Biden is expected to announce tighter regulations requiring buyers of so-called “ghost guns” to undergo background checks. The homemade firearms — often assembled from parts and milled with a metal-cutting machine — often lack serial numbers used to trace them. It’s legal to build a gun in a home or a workshop and there is no federal requirement for a background check.
Thursday’s mandates from the White House are only “initial actions,” senior administration officials said Wednesday, implying Biden still supports additional measures from lawmakers.
But gun control measures face slim prospects in an evenly-divided Senate, where Republicans stand opposed to most proposals – despite the House passing legislation to expand background checks last month.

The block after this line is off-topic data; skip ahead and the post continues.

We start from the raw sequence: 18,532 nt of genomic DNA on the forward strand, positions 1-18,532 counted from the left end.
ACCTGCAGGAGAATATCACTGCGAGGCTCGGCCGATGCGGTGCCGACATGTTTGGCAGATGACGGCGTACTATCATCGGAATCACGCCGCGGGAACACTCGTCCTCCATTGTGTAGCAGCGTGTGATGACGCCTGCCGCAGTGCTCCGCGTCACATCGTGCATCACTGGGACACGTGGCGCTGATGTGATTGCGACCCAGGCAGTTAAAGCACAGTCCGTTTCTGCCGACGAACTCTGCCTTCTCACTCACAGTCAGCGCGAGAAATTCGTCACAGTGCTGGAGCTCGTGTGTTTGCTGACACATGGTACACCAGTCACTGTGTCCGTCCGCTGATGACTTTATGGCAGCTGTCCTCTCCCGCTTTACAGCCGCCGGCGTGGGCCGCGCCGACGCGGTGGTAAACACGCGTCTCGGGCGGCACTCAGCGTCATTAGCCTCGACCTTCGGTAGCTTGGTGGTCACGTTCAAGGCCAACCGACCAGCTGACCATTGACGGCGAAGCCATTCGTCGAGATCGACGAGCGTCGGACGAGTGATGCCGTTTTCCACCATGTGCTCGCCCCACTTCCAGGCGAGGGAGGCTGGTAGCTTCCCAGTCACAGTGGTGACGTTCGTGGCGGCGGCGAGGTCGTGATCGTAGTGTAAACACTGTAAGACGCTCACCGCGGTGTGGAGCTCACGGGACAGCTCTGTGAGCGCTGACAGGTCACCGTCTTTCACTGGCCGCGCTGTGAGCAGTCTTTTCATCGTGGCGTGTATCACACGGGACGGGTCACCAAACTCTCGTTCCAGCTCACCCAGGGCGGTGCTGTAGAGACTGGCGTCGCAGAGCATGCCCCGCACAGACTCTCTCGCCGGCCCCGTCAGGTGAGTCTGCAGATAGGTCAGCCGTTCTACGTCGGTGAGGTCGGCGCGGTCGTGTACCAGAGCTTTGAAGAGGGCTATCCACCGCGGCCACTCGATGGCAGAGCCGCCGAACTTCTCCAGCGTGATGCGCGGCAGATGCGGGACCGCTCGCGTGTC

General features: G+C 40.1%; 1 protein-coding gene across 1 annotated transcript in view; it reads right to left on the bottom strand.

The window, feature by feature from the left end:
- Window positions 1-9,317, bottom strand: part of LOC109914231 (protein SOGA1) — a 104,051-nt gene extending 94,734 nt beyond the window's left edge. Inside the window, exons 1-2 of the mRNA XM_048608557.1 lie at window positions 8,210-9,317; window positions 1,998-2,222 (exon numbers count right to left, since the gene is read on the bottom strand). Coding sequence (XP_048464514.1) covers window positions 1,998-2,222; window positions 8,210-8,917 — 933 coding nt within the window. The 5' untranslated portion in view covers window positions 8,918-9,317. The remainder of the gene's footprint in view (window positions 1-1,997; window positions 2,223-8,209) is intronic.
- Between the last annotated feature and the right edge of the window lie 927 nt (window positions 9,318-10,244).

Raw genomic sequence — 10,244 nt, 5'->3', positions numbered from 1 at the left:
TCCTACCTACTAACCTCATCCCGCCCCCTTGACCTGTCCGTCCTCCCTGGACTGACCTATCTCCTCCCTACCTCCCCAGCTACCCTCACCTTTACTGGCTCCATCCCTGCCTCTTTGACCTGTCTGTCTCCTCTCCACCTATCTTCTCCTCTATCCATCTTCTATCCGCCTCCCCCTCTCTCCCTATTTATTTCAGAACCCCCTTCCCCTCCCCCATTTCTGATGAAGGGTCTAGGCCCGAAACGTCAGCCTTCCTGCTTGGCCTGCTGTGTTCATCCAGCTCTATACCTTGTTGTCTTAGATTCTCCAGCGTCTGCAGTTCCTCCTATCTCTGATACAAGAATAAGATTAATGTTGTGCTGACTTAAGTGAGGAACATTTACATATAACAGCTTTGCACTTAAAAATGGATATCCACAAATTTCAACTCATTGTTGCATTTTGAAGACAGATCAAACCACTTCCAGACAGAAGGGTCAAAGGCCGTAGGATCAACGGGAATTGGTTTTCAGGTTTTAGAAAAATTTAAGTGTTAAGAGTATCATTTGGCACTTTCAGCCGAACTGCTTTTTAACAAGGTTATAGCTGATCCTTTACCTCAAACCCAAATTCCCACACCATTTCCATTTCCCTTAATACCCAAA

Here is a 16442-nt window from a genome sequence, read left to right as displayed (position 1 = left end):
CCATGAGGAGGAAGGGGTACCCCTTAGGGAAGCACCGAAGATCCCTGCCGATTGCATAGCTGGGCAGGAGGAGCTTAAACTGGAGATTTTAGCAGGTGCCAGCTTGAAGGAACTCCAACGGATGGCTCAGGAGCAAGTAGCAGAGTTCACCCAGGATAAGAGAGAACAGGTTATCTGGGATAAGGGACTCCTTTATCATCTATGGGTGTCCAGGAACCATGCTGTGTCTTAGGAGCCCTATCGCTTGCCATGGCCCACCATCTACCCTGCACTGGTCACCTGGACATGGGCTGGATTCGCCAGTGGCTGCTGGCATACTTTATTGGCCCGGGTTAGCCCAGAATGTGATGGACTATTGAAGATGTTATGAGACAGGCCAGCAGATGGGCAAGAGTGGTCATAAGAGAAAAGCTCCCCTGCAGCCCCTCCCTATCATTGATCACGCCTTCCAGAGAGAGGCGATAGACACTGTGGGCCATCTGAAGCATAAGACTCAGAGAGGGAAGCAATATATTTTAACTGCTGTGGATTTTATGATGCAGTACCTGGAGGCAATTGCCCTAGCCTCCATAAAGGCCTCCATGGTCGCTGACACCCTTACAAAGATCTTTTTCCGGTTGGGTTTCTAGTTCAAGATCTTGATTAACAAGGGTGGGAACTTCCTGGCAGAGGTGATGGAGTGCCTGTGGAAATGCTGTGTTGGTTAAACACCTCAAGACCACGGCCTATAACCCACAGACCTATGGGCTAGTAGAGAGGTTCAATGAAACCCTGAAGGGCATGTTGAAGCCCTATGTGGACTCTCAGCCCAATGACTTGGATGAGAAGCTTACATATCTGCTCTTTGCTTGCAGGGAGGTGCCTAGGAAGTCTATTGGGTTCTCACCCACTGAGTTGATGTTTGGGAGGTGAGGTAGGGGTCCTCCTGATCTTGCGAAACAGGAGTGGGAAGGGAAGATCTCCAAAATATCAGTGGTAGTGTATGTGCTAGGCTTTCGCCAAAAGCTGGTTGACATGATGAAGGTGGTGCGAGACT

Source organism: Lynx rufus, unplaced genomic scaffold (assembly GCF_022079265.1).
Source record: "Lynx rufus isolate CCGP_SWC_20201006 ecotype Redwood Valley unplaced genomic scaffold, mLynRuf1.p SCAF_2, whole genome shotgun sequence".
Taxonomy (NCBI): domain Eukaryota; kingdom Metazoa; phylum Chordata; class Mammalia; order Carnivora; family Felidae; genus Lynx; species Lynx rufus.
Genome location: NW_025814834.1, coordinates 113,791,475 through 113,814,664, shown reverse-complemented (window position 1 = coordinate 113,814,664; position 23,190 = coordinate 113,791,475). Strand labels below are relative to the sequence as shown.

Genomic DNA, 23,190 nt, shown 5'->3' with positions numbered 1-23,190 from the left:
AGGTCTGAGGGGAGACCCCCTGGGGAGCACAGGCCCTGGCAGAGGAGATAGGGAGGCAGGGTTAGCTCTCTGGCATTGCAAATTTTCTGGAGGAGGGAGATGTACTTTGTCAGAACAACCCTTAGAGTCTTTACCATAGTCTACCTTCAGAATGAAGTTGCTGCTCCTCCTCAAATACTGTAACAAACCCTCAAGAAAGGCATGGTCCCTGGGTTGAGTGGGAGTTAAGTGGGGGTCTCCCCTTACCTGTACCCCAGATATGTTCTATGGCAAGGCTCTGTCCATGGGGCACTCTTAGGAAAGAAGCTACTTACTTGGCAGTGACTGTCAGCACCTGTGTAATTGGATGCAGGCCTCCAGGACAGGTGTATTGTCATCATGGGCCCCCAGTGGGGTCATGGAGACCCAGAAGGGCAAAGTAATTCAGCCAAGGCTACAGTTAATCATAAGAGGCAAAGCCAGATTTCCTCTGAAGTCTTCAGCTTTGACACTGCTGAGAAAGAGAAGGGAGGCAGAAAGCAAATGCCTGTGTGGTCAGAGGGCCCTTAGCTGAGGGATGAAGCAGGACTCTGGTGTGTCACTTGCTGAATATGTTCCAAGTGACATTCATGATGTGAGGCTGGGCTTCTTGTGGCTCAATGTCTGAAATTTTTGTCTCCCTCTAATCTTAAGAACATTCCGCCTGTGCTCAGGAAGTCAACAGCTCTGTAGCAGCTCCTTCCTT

Biden’s planned nomination of Chipman to head the Bureau of Alcohol, Tobacco, Firearms and Explosives may signal a more forceful position on gun control from the White House. Should his nomination be approved, Chipman – a longtime gun control advocate and former federal agent – will be the agency’s first permanent director since 2015.
The bureau falls under the purview of the Department of Justice, and as of 2019 had over 5,000 employees with an operational budget of $1.317 billion.
Should he be confirmed, Chipman would oversee the special agents and investigators tasked with preventing federal crimes, including the unlawful possession of firearms and explosives; tax evasion relating to alcohol and tobacco products; acts of arson, and the illegal sale of certain commercial goods.